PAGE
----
Incidents involving logging contractors and landowners

MORE and more I read of incidents and disputes occurring in the Solomon Islands involving Asian logging contractors and indigenous landowners. 
I can cite several cases in which logging equipment and machinery has been torched allegedly by angry landowners when logging contractors encroached on their customary land without consent.
There was even a reported incident at Kazukuru in the Western Province just last week when Gallego Resources, a logging company, tried to land their equipment on Kazukuru customary land but there was strong resistance from disgruntled landowners who resisted attempts to bring logging machinery ashore.
Logging has been the mainstay of the Solomons economy for many years but there has always been a perception that the incapacity of the state to control timber companies has led to patterns of environmental mismanagement and allegations of corrupt practices.
Here it is perhaps fair to say state capacity is undercut by weak state legal powers over forests, attitudes of decision makers, cultural pressures on state members, political instability, bad policies, inadequate bureaucratic resources, and to a lesser extent, ties among state officials and corporate executives.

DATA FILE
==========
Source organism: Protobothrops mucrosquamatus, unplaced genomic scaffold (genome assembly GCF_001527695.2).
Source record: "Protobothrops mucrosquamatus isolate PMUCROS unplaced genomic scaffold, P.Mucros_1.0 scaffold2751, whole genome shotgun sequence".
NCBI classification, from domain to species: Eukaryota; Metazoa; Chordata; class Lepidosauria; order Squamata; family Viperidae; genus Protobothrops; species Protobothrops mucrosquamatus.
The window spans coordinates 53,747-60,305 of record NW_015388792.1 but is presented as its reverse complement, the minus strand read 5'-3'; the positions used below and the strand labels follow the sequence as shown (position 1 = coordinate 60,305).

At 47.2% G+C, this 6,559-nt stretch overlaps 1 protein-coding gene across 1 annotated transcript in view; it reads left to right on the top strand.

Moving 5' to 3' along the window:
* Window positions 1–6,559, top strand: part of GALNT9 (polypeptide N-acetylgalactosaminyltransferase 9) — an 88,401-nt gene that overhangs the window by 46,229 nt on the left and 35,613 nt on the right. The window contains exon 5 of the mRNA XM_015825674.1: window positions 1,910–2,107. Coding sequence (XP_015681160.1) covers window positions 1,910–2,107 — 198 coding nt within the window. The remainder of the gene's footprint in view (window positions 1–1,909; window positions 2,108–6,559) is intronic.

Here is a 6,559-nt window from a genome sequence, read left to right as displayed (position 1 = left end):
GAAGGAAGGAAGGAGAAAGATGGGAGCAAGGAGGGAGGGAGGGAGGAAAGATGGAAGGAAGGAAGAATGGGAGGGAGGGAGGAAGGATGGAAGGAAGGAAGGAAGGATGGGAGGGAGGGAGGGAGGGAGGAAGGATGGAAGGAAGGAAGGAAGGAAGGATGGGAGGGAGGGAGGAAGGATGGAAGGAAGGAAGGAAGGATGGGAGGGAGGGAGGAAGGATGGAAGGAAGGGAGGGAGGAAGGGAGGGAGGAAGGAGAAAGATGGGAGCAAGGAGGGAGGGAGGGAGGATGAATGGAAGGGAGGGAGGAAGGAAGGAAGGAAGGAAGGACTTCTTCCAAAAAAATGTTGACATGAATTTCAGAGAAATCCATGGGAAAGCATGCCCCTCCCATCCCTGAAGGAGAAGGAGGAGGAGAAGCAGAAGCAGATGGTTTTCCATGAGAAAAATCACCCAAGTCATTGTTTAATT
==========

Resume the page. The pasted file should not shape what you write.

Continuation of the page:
It is against such a backdrop that allegations of corruption in forest management are always being levelled and it is even whispered that the members of the police force in certain provinces are being bribed by logging harvesters to evade sanctions for rule violations.
The RSIPF must not allow its re-built reputation to be sullied by such allegations of petty corruption and it is imperative that the police service has clearly laid down policy guide lines (if not already in existence) in the form of standing orders for handling logging and landowner disputes, including how to deal effectively, fairly and impartially when there is a breach of the peace or a public order situation arising from logging incidents.
 An act of corruption, or the abuse of trusted power, is a disciplinary offence in the Police Act and Police Regulations and every police officer must remain mindful of his or her duty to uphold the law and not to be in any way influenced to take bribes no matter the circumstances.
Yours sincerely
Frank Short

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